The Seattle Times Bette Midler revisits ‘old friends’ — her star-making songs Originally published October 17, 2016 at 7:25 am By MARK KENNEDY The Associated Press 2016-10-17_23-19-53 NEW YORK (AP) — Bette Midler is going back to the beginning of her career — the divine beginning. The Grammy- and Emmy Award-winner is re-releasing a deluxe version of “The Divine Miss M,” her 1972 debut album that included the hits “Do You Want To Dance,” ”Chapel Of Love,” ”Friends” and “Boogie Woogie Bugle Boy.” “They were the songs that launched me, really. They were the foundation on which I built my career,” Midler said. “I’m always happy to sing them because they’re friends. They’re old friends.” Midler made a name for herself in the early 1970s singing high-energy concerts downtown with Barry Manilow as her pianist. In vintage clothing and with her bawdy personality, she breathed new life into old songs and made torch songs scalding. “She was, and is, the most brilliant performer we have in my lifetime,” Manilow said. “When it came to the music, her taste in songs and her choices were so odd — what was on the radio those days was nothing like what she wanted to do. Her taste was very much my taste.” Midler and Manilow put together a solid hour of music and one night lured Atlantic Records founder Ahmet Ertegun to a swanky midtown nightclub to hear it. “The audience was so crazy that at the end of the show they carried her out on their shoulders,” Manilow recalled. Midler soon signed with Atlantic and released “The Divine Miss M” based on her act. She won a best new artist Grammy in 1973 and went on to get two more, plus four Golden Globes and three Emmys. This spring she returns to Broadway in a revival of the musical “Hello, Dolly!” She admitted to being a little shocked revisiting the platinum-selling album that made it all possible 44 years later: “It’s just unbelievable the way that time passes. And yet I still look fabulous. What can I say?” Midler was hands-on with the re-release by Rhino Records, including selecting the bonus disc of singles, outtakes and demos. There are five unreleased recordings, including “Mr. Freedom And I,” and an alternate version of “Superstar.” She recalled that recording the album was stressful because co-producers Joel Dorn and Manilow didn’t get along: “In those days, I was really caught between a rock and a hard place. I couldn’t really stand up for myself.” Dorn, who had produced Roberta Flack, was the first to take a crack at it. He threw out Manilow’s tried-and-true arrangements and started from scratch. When it was finished, Midler stopped by to play it for Manilow. “Sure enough, she sounded like Roberta Flack. She sounded beautiful and professional and boring,” said Manilow. “She was never boring. That’s the last word you would ever describe Bette Midler, especially in those days.” Manilow vowed to not let that album out — “I was this young, punk musician but I believed so much in her,” he said — and lobbied Ertegun to let him produce a handful of the songs his way. It was a bluff: He’d never produced an album. Manilow tried to re-create a live vibe in the studio, inviting an audience and stringing some lights. “I wanted to get that wonderful personality on this record,” he said. “No, she didn’t sound like Roberta Flack.” His tracks were melded with Dorn’s for the final album. “Over the years she has sounded much better on other albums. But this album was so special and so unique and so individual and the performances are so brilliant — they’re funny and they’re moving, just the way it should be,” said Manilow. “I was glad that I fought for her.” The power and pizazz of “The Divine Miss M” was one reason Midler was asked by Blake Shelton to mentor his picks on “The Voice” this season. In a segment already taped, she advised them to take the stage with authority. “They get really brilliant voices but they’re very self-effacing people. They’re not personality-driven. They don’t come fully charged. That’s a piece of the puzzle that they sometimes miss,” Midler said. “The old school is to be able to do it all and to be a compelling presence on the stage.” Midler’s next project will show off all those skills — Broadway’s revival of “Hello, Dolly!” Demand for her is big — the box office took in $9 million the day tickets went on sale. “I’m in training. I can honestly say that. I know there’s a lot of expectations and people are looking forward to it. I’m looking forward to it, too, but I have a lot of weight on my shoulders,” she said. “I want to make sure my i’s are dotted and my t’s are crossed.”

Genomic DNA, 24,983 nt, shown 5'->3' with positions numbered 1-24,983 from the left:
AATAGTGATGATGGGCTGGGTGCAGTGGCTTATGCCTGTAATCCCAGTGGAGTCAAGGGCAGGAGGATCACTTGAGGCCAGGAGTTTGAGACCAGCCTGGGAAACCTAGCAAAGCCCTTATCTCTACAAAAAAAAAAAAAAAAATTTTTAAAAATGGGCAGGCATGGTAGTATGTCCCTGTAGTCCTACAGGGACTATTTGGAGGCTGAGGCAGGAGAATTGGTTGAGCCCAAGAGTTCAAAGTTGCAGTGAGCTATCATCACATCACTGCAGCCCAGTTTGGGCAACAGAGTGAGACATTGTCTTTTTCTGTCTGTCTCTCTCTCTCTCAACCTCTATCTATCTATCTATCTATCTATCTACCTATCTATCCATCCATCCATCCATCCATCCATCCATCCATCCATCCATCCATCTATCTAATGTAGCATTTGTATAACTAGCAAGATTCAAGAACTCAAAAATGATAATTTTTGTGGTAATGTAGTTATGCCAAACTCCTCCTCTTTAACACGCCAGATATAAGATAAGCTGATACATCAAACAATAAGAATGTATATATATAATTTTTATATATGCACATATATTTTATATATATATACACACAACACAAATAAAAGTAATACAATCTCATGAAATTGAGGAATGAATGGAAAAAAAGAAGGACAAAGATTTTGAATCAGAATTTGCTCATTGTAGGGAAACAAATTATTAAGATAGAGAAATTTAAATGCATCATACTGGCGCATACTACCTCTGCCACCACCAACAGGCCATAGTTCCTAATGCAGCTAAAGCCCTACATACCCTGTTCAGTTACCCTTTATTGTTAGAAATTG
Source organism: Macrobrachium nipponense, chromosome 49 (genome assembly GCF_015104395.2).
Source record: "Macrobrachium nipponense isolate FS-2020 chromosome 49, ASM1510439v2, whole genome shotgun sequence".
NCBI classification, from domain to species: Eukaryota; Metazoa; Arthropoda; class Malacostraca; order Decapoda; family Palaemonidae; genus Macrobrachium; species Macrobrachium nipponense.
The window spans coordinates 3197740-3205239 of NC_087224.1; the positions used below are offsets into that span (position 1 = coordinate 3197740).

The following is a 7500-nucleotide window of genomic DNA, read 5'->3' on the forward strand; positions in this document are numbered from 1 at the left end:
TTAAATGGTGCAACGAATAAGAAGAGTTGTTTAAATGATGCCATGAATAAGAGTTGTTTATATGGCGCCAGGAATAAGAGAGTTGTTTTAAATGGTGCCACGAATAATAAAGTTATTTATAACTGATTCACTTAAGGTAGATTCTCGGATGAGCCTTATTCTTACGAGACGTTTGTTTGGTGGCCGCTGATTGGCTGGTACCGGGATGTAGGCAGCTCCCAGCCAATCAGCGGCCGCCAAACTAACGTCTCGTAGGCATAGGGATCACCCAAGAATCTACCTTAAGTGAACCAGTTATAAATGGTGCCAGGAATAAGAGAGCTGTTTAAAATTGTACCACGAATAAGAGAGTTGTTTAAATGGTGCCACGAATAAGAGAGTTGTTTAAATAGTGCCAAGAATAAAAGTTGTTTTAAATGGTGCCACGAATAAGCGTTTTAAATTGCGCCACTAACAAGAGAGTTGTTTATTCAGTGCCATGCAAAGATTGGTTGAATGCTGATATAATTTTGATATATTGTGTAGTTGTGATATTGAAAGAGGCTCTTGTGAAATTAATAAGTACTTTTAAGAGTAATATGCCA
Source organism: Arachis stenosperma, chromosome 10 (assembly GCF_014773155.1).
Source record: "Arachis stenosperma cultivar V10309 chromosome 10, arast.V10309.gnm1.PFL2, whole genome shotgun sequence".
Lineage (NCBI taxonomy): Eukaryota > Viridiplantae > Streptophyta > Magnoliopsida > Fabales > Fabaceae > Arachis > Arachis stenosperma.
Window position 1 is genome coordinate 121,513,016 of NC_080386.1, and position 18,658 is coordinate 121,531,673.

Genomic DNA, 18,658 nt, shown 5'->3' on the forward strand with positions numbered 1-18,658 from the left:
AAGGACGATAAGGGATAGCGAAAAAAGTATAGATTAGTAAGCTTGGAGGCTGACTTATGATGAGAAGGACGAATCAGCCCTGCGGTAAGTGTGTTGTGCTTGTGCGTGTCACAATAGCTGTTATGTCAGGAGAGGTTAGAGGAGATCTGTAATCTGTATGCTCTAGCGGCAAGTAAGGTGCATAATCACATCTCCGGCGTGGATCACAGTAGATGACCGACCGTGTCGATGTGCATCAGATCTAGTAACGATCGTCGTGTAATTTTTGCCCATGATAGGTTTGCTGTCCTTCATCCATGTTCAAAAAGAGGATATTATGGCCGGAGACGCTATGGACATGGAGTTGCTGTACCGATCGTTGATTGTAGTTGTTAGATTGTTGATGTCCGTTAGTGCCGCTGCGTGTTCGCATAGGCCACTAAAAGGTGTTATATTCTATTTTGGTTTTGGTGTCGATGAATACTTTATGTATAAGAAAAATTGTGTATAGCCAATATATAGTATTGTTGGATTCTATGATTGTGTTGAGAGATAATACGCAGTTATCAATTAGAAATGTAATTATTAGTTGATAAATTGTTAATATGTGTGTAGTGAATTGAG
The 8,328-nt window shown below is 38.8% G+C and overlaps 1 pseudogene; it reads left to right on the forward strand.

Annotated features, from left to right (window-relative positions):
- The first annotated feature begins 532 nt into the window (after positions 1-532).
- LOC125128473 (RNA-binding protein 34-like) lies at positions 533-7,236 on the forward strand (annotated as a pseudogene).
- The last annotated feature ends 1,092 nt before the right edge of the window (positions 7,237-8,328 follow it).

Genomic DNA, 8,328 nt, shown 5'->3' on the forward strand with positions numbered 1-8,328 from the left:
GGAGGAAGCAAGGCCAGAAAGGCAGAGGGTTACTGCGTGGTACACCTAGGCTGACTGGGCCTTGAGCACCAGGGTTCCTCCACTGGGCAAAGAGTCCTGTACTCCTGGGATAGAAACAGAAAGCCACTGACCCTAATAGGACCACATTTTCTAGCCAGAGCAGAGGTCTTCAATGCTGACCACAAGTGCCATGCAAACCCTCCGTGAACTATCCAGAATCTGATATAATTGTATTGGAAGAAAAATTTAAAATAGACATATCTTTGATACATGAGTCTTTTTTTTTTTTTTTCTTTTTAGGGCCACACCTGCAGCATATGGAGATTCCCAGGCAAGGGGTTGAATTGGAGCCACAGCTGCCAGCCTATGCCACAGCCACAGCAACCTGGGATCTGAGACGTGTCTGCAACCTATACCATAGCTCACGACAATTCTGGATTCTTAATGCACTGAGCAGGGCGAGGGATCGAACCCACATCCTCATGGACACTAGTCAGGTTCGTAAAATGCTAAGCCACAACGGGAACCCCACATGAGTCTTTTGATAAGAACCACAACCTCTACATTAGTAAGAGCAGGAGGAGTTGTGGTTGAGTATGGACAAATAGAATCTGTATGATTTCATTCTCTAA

• Bette Midler To Expand The Divine Miss M